After graduating from Stonehill College in 2001, Van Laarhoven spent a year serving with AmeriCorps, traveling around the country to participate in community projects from building a house to working at a hospital. She also lived in California's Stanislaus National Forest for six months as a member of the California Conservation Corps.
After returning to SouthCoast, she volunteered for the Coalition for Buzzards Bay, collecting water samples from the bay. Soon, she was volunteering with the Marion Institute and helping to organize the first Bioneers by the Bay conference. The event ended with a job offer, but Van Laarhoven was torn because she had other dreams.
"Of course I had a life plan, my boyfriend and I were moving to Costa Rica for six months and then moving to Wyoming," she said. Instead, she lived on a sustainable ranch in Costa Rica for three months and then returned to SouthCoast to work for the Marion Institute.
About a year later, she was named interim director of the institute, and six months after that, executive director.
"My board is just super supportive and amazing," she said. "They have really been instrumental in my growth and my leadership. And my team on the ground as well."
Christina Bascom, who sits on the institute's associate board, describes Van Laarhoven as an inclusive leader, who develops ideas from the bottom up and "is a great believer in networks."
"Above all, she listens," Bascom said.
Her partners outside the institute agree.
"The thing that never ceases to amaze me about Desa is her level of energy and caring about the issues and about people," said Mark Rasmussen, executive director of the Coalition for Buzzards Bay. "For Desa, it is always about the people."
"She's just such a great thinker and she walks the walk in terms of what she's talking about with climate change and personal consumption," said Kate Fentress, executive director of The Women's Fund of the Community Foundation of Southeastern Massachusetts.
Planning is already under way for the 2010 Bioneers Conference, especially for meals that will be supplied by local farms. Van Laarhoven will delegate some of the planning so she can focus on other projects and finally take some time to travel the globe.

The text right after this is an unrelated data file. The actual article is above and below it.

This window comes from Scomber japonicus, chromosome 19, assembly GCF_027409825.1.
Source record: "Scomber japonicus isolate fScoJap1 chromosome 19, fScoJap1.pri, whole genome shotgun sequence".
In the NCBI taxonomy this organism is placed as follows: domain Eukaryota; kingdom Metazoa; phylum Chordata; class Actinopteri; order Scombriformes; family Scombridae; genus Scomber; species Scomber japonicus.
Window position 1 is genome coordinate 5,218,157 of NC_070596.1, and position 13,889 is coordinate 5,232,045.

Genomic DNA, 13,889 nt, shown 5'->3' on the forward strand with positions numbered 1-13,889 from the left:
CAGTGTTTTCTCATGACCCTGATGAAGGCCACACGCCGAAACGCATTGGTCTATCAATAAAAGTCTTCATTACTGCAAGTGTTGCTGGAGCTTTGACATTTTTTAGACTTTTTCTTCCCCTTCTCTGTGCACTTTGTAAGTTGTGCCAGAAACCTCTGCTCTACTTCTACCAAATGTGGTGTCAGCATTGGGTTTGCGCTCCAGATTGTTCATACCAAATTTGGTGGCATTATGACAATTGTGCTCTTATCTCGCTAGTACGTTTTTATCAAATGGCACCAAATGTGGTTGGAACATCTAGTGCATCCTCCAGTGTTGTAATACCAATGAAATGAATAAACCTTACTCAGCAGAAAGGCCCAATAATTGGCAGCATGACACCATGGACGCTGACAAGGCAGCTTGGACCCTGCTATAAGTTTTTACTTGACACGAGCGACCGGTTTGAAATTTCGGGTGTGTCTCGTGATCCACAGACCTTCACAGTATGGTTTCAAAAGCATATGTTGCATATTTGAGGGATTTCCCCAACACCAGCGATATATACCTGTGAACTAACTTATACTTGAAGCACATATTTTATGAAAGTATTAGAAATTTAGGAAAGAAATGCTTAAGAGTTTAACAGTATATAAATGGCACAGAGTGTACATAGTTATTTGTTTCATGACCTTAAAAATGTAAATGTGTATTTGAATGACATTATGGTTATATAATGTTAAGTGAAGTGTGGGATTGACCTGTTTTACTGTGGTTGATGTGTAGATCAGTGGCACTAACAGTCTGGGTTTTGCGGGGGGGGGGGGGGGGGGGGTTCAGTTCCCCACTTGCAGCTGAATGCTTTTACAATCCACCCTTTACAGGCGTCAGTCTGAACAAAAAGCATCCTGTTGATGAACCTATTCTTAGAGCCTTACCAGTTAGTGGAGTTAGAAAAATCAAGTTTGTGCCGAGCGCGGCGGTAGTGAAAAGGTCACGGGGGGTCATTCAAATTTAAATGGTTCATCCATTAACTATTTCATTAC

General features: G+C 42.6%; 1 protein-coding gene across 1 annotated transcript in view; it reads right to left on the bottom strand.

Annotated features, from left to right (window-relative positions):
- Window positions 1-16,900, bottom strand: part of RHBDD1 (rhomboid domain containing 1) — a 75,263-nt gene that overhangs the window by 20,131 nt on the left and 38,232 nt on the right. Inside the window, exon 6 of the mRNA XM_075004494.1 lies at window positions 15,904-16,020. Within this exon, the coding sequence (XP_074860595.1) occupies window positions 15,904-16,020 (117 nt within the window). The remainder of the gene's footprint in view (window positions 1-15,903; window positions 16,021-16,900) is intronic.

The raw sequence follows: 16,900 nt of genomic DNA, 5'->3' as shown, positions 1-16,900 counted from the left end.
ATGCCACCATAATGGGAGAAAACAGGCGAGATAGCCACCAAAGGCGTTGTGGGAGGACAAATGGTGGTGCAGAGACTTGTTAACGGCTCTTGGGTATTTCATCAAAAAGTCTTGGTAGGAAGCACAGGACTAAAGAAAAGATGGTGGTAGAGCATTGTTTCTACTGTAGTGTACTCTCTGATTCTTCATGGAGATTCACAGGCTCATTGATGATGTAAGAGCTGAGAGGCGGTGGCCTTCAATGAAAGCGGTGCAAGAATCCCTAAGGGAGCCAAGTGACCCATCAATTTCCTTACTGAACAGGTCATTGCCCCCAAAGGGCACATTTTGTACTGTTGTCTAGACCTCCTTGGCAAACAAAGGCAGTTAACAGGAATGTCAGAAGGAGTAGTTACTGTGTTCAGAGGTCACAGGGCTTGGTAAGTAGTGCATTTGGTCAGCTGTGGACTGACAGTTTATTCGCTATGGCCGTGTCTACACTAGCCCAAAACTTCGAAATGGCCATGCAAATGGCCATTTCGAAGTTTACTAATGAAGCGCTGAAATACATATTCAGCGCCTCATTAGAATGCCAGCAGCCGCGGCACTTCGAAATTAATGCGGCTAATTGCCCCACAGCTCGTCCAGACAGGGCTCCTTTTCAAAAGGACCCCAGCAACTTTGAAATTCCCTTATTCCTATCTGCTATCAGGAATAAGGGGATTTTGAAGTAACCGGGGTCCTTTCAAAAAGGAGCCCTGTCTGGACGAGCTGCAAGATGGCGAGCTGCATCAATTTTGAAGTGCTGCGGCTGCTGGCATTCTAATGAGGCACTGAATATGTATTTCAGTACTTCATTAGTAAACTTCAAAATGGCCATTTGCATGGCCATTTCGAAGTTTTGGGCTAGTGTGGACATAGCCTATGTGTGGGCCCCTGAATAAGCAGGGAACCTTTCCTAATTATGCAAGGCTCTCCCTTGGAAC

Work-related trips should bring her to Haiti, Cambodia and Costa Rica this year.
Closer to home, she is excited to educate community residents about Paracelsus Biological Medicine, an alternative approach to medicine that involves eliminating metals, dyes and other toxins from the body.
"There are major issues that we have to contend with in the soil and there are issues with water," Van Laarhoven said. "We need to rid our bodies of those toxins."
After serving in AmeriCorps, Van Laarhoven said she returned to SouthCoast with a new appreciation for the area.
"My favorite part about New Bedford specifically is the culture, is the diversity," she said. "I love that and love being around that."
The city is different than what she remembers from her Lakeville childhood.
"The doors have opened in New Bedford," she said. "I feel welcome. I feel part of the team."
First-time visitors to New Bedford are often surprised by the city's beauty, Van Laarhoven said.
"There is almost this tangible positive energy," she said. "Something is happening in New Bedford, and I think a lot of people feel it."
YOU TUBE: SouthCoast Woman of the Year: Desa Van Laarhoven
By M.E. MALONE
December 23, 2009
MATTAPOISETT - During the height of the season here, Silver Queen corn and heirloom tomatoes practically jump from the fields into the car and guarantee a sumptuous supper. In the darkest days of winter, the region is quieter and access to farm fresh products becomes a lot more challenging.